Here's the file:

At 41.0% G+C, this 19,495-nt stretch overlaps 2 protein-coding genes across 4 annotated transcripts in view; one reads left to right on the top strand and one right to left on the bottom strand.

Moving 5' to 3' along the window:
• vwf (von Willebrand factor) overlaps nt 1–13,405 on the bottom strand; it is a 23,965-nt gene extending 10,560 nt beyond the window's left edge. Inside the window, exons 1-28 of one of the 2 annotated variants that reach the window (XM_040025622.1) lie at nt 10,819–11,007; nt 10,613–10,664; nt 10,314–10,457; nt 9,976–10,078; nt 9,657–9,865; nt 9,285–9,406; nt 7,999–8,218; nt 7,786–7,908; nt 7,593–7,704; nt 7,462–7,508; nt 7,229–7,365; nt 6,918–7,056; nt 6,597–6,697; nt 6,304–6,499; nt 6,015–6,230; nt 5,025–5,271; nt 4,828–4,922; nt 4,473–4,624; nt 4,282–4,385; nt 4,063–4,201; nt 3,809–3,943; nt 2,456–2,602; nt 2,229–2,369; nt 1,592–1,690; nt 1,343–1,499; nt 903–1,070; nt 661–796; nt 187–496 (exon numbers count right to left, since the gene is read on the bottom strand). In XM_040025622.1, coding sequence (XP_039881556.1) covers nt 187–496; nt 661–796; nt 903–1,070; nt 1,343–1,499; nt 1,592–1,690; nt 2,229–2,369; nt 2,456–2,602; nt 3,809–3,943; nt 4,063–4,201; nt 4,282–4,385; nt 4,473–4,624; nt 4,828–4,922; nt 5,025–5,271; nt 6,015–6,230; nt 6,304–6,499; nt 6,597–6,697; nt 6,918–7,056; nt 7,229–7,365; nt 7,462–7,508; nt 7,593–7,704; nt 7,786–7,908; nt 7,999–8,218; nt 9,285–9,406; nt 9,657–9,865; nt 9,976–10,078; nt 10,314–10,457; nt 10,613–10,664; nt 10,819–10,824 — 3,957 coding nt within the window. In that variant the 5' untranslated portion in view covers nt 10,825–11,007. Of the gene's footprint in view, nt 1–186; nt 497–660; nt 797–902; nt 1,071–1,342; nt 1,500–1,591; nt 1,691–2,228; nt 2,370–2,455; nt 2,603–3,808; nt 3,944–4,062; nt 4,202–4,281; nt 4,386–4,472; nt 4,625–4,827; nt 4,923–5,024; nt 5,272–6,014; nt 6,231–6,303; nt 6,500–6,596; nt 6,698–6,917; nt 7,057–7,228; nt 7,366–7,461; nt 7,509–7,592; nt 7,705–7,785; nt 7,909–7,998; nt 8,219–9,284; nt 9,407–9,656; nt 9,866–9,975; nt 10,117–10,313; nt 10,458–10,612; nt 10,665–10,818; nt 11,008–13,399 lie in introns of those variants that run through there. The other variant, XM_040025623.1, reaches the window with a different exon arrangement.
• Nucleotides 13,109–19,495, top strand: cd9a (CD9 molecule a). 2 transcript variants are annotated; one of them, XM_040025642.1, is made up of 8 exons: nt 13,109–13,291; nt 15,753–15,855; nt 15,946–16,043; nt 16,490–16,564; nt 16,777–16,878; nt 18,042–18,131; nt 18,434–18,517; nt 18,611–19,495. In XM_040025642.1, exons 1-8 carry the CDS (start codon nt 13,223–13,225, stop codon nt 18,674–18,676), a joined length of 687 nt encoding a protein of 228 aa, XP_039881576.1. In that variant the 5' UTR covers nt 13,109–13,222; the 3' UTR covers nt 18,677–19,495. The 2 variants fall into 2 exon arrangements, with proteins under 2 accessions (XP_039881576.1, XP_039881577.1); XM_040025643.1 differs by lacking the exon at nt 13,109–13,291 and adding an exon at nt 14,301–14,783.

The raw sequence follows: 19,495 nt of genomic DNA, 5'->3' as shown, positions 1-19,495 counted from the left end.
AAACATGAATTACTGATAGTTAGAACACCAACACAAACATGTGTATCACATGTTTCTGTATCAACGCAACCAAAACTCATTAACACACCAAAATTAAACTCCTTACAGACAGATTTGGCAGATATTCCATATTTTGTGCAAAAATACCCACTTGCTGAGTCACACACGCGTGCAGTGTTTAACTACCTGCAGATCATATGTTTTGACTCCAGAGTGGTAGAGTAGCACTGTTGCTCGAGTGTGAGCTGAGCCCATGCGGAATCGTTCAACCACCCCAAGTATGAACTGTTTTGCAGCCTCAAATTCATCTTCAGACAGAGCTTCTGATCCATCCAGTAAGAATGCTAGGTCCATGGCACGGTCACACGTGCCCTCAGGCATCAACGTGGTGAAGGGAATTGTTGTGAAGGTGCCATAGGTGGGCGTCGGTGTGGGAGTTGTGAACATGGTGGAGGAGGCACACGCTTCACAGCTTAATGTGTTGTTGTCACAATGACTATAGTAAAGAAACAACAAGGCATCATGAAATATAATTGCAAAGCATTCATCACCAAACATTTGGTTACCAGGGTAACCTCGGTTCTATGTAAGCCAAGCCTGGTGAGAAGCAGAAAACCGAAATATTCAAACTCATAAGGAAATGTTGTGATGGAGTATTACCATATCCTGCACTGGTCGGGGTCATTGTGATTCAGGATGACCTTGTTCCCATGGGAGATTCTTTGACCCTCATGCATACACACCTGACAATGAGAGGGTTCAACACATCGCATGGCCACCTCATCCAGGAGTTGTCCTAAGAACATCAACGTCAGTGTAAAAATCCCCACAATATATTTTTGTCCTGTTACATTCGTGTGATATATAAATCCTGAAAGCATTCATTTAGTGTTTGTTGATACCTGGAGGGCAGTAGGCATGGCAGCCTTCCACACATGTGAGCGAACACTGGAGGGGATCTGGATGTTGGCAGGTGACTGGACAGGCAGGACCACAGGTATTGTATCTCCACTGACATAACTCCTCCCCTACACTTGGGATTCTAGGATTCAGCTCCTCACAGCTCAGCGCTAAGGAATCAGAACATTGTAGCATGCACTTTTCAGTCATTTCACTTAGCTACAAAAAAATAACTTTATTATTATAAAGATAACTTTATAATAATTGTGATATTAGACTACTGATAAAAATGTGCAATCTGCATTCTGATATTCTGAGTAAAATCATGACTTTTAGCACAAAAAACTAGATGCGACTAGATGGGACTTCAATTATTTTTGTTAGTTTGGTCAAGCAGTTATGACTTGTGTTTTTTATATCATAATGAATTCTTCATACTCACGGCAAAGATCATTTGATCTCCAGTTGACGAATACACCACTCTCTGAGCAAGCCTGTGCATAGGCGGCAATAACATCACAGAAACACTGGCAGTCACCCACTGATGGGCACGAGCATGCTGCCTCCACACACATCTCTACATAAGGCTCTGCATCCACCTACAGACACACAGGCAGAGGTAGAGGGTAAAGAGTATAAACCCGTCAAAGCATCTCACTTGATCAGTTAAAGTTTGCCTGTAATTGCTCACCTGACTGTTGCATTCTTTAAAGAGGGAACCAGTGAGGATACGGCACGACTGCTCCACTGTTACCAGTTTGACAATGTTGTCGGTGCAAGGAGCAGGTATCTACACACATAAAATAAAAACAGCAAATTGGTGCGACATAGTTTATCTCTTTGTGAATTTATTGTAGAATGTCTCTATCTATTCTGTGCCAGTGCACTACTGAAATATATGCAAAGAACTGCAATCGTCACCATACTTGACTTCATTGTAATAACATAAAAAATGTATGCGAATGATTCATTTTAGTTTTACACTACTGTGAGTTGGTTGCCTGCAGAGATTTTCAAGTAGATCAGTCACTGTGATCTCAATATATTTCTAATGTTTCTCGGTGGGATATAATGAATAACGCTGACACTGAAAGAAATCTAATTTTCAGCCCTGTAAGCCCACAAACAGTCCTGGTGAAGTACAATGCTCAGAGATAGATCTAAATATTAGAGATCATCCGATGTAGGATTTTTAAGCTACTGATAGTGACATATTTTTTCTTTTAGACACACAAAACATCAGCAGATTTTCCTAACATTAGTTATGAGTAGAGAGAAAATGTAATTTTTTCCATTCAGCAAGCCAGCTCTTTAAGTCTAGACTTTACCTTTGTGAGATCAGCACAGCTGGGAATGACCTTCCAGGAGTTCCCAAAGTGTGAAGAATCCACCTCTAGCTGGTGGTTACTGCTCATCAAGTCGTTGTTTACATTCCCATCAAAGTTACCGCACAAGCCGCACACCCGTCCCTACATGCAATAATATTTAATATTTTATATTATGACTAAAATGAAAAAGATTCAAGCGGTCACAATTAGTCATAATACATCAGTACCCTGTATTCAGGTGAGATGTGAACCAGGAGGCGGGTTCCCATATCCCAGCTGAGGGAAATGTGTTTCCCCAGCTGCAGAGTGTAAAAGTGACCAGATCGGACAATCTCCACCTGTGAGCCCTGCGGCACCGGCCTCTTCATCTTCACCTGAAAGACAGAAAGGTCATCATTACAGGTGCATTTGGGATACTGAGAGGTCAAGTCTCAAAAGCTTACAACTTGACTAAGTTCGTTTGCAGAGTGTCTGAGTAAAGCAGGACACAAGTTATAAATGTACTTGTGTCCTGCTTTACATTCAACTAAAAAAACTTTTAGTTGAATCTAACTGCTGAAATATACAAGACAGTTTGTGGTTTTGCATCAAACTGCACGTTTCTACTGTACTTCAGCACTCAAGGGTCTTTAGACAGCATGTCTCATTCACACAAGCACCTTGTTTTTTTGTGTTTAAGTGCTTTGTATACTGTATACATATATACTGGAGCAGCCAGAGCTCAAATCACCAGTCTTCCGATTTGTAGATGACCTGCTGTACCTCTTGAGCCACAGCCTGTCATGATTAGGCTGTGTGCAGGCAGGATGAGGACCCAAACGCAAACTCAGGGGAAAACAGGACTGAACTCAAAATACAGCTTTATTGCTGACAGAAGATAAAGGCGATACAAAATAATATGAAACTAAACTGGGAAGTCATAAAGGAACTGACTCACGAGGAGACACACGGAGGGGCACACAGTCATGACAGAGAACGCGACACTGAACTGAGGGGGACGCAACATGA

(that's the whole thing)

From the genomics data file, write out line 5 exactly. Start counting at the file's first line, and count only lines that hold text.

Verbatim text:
The raw sequence follows: 19,495 nt of genomic DNA, 5'->3' as shown, positions 1-19,495 counted from the left end.